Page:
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Thai legends and folks tales


From: Thailand: Traits and Treasures, National Identity Board, ©2005 by Office of The Permanent Secretary, The Prime Minister’s Office, ISBN 974-9771-52-4


Legends and Folktales customarily consist of tales and stories handed down from generations to generations. Not only do they reflect a particular cultural heritage in the form of entertainment but also an embodiment of local ideas, beliefs and surroundings. Cultural groups in Thailand have been traditionally divided into four geographic regions : north, central, northeast and south. Although they may have experienced different historical, social and cultural developments, all these four regions share a common belief in Buddhism and comparable tradition of agricultural society.

The Legend of Cham Thewi

Once upon a time, Suthewa, a hermit of Burapha Nakhon, inadvertently found a baby girl borne by a lotus flower. He took care of the baby until she grew up to be a maiden. The hermit was worried that the people would think that she was his wife. He then placed her on a bamboo raft floating along the Raming River. Fortunately the King of Lavo discovered her. He took care of her and brought her up as foster – daughter. Upon maturity, she was wedded to the King’s son, Prince Kamphotcha.

In the meantime, Burapha Nakhon was stricken by calamity because the King had failed to fulfill the ten virtues of any incumbent king. In fact, the guardian deity was angry, inspiring flood and inundation that resulted in the death of large numbers of people and animals. In response to this, Suthewa, the hermit, invited another hermit, Sukthanta, to found a new city named  Hariphunchai (now known as Lamphun Province) and requested the King of Lavo to appoint Princess Cham Thewi to the new throne of Hariphunchai. Cham Thewi was very pleased and agreed to take the crown, especially since she could meet Suthewa again. Prince Kamphotcha refused to come with her, saying that Suthewa wanted to meet her alone. On her way to Hariphunchai the procession passed along the Raming River and many places were named in honour of Cham Thewi, who had passed the waterway before. Those names have survived to this day, for instance, “Ban Tak” is believed to be the place where Princess, Cham Thewi dried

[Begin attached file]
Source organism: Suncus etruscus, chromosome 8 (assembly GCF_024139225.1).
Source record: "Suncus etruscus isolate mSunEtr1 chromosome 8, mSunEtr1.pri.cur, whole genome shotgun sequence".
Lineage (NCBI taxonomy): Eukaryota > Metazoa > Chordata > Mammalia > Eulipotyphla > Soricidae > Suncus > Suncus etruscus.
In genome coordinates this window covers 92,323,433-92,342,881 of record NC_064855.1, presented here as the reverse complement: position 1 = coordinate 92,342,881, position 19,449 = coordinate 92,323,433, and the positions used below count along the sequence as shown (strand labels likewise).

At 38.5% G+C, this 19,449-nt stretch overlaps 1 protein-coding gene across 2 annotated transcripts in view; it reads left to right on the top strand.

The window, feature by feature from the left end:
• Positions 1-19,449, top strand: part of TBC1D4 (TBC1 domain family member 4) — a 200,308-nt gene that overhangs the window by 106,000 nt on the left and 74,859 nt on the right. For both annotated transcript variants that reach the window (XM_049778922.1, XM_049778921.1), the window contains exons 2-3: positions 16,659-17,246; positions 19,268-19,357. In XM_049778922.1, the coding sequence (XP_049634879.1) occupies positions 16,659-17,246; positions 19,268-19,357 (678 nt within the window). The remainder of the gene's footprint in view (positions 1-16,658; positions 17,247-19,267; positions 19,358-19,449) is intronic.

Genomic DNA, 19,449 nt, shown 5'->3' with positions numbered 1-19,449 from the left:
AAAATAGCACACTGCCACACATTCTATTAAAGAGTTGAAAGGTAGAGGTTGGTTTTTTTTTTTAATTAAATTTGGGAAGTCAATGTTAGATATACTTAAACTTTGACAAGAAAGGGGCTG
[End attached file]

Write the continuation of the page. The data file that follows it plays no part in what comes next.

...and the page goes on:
her clothes after taking a bath and “Sam Ngao District” is the place where the Princess while pregnant, stayed by the river and when the sun shone on the Princess, it cast shadows of three persons.

Thao Saen Pom

A king who has established the kingdom of Chiang Saen, was invaded by a great king of Mons from the City of Satong. Since the King of Chiang Saen was unable to resist the invasion, he took flight to the south and established a new city called Trai Trueng. The fourth king of this new kingdom had a beautiful daughter who was fond of eating eggplant. A poor man by the name of Saen Pom kept a garden to grow eggplants. (“Saen Pom” means 100,000 skin growths all over the body). On one of the plots near his hut, big eggplants grew and Saen Pom always urinated on the plants. When he knew that the daughter of the King extremely liked eggplants, he picked the biggest one and presented it to her. The King’s daughter soon got pregnant and eventually gave birth to a fatherless boy. The King immediately summoned all the male subjects in the kingdom and asked each one of them to bring one kind of food. He used this occasion to prove that if the baby boy took any food given by one of them, that man was surely the boy’s father. The boy took the balled rice from Saen Pom and ate it. The King got so mad and embarrassed to find out that his daughter had chosen an ugly looking commoner. He expelled her and the boy including Saen Pom from the palace. Saen Pom took them to the forest. Since Saen Pom was divinely blessed, the God Indra transformed himself as a monkey and handed him a magic drum. He was told that if in his prayer, he made three wishes and then beat the drum, he would be granted all that he wished for. Saen Pom requested for all the skin tumours
to disappear so that he would be handsome, for him to rule a kingdom and for his son to have a golden cradle. All his three wishes were granted. He ascended the throne as King Sirichai Chiang Saen. A golden cradle was given to his son who later, after the death of his father, ascended the throne as King U Thong [Golden Cradle]. King U Thong later moved down to the south and established a new kingdom which later became known as Ayutthaya. He was then crowned under the name of Somdet Phra Rama Thibodi I. In history, Ayutthaya was known as one of the prosperous kingdoms in Southeast Asia. This can be seen in a number of great and artistic monuments and art objects. In fact, in 1991 A.D. the ancient historic city was declared one of the World Cultural Heritages.

Thao Pachit _ Nang oraphim